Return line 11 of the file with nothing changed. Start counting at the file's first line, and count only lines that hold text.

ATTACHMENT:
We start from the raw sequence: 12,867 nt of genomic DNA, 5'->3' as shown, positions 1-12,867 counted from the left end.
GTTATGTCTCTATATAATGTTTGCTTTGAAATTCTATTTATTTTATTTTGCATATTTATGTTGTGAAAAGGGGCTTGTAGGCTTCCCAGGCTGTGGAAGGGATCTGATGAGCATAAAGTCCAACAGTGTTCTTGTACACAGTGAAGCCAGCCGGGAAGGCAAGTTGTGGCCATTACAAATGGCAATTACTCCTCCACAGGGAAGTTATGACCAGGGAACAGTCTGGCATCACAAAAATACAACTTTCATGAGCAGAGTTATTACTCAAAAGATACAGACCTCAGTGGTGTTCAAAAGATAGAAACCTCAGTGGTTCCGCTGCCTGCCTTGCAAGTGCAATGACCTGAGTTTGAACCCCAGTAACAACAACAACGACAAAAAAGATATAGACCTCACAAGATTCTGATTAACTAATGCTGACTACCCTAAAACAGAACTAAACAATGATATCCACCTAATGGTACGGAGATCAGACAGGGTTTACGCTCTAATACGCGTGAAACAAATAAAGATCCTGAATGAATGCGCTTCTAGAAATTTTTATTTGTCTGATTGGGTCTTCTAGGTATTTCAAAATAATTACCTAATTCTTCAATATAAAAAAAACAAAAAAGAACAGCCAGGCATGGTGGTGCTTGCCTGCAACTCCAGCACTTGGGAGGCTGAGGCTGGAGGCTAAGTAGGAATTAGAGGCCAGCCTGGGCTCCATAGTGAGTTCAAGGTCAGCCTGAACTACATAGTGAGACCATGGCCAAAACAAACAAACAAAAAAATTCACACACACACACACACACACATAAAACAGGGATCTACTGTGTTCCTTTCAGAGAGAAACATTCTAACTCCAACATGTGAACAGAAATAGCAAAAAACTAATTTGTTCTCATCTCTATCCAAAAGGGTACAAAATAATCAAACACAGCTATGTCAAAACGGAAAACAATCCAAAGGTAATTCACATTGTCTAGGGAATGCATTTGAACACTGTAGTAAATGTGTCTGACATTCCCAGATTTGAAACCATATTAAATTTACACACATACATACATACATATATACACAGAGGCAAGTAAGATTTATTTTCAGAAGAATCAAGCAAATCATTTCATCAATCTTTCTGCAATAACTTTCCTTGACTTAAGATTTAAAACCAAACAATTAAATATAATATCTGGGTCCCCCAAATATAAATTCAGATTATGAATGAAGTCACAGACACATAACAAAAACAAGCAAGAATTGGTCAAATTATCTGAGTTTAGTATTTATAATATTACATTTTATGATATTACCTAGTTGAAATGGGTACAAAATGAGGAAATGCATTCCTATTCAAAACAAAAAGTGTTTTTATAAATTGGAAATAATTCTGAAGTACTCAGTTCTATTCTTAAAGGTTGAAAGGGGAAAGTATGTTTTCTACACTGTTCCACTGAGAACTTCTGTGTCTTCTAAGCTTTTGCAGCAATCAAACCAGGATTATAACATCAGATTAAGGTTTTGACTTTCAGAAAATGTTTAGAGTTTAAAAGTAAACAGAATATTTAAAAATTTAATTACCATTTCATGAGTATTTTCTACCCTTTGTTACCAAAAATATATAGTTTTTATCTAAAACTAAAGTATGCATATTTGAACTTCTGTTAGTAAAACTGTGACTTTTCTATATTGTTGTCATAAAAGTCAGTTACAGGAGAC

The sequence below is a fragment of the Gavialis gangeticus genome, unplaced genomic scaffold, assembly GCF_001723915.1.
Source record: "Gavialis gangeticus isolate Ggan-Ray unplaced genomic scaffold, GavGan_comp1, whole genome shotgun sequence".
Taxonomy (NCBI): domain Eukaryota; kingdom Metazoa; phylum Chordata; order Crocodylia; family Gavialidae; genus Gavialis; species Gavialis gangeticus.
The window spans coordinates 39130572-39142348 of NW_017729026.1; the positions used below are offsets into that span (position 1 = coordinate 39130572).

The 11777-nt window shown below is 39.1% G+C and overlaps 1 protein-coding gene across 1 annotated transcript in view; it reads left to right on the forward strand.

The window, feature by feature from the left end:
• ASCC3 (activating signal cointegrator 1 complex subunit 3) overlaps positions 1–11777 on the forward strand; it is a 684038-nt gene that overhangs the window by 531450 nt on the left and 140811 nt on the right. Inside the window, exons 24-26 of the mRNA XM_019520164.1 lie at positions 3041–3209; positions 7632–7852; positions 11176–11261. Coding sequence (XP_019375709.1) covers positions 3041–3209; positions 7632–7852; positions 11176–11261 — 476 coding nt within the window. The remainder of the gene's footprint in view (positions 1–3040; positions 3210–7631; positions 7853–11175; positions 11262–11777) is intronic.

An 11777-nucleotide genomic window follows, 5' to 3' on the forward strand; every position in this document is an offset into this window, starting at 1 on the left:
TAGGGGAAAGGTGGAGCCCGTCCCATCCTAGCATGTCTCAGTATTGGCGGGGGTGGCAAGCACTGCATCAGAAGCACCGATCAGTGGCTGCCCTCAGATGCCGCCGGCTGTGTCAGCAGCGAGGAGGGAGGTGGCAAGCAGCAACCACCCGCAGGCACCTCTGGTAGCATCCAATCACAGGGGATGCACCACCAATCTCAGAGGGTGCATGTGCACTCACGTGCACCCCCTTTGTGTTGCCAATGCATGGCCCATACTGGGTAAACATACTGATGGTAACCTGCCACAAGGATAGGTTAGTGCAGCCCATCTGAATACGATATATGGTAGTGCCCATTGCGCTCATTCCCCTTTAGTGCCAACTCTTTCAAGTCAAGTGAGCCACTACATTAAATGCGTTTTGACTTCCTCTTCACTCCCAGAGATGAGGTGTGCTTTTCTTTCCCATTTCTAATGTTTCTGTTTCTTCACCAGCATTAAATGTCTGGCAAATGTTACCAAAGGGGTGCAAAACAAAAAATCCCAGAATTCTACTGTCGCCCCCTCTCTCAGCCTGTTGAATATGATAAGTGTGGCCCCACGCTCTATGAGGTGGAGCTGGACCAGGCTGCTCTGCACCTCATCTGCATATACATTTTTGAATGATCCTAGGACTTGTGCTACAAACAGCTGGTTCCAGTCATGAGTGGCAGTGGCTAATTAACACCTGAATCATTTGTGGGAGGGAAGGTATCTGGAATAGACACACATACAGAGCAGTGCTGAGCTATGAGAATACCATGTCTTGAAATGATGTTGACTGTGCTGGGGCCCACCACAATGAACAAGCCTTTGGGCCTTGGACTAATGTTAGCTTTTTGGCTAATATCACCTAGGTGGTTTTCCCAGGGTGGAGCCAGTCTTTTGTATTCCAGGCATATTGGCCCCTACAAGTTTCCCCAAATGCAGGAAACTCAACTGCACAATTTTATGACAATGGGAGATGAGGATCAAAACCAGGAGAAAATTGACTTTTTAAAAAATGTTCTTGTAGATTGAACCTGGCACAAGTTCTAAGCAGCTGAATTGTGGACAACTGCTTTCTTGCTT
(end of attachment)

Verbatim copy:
TAGGGGAAAGGTGGAGCCCGTCCCATCCTAGCATGTCTCAGTATTGGCGGGGGTGGCAAGCACTGCATCAGAAGCACCGATCAGTGGCTGCCCTCAGATGCCGCCGGCTGTGTCAGCAGCGAGGAGGGAGGTGGCAAGCAGCAACCACCCGCAGGCACCTCTGGTAGCATCCAATCACAGGGGATGCACCACCAATCTCAGAGGGTGCATGTGCACTCACGTGCACCCCCTTTGTGTTGCCAATGCATGGCCCATACTGGGTAAACATACTGATGGTAACCTGCCACAAGGATAGGTTAGTGCAGCCCATCTGAATACGATATATGGTAGTGCCCATTGCGCTCATTCCCCTTTAGTGCCAACTCTTTCAAGTCAAGTGAGCCACTACATTAAATGCGTTTTGACTTCCTCTTCACTCCCAGAGATGAGGTGTGCTTTTCTTTCCCATTTCTAATGTTTCTGTTTCTTCACCAGCATTAAATGTCTGGCAAATGTTACCAAAGGGGTGCAAAACAAAAAATCCCAGAATTCTACTGTCGCCCCCTCTCTCAGCCTGTTGAATATGATAAGTGTGGCCCCACGCTCTATGAGGTGGAGCTGGACCAGGCTGCTCTGCACCTCATCTGCATATACATTTTTGAATGATCCTAGGACTTGTGCTACAAACAGCTGGTTCCAGTCATGAGTGGCAGTGGCTAATTAACACCTGAATCATTTGTGGGAGGGAAGGTATCTGGAATAGACACACATACAGAGCAGTGCTGAGCTATGAGAATACCATGTCTTGAAATGATGTTGACTGTGCTGGGGCCCACCACAATGAACAAGCCTTTGGGCCTTGGACTAATGTTAGCTTTTTGGCTAATATCACCTAGGTGGTTTTCCCAGGGTGGAGCCAGTCTTTTGTATTCCAGGCATATTGGCCCCTACAAGTTTCCCCAAATGCAGGAAACTCAACTGCACAATTTTATGACAATGGGAGATGAGGATCAAAACCAGGAGAAAATTGACTTTTTAAAAAATGTTCTTGTAGATTGAACCTGGCACAAGTTCTAAGCAGCTGAATTGTGGACAACTGCTTTCTTGCTT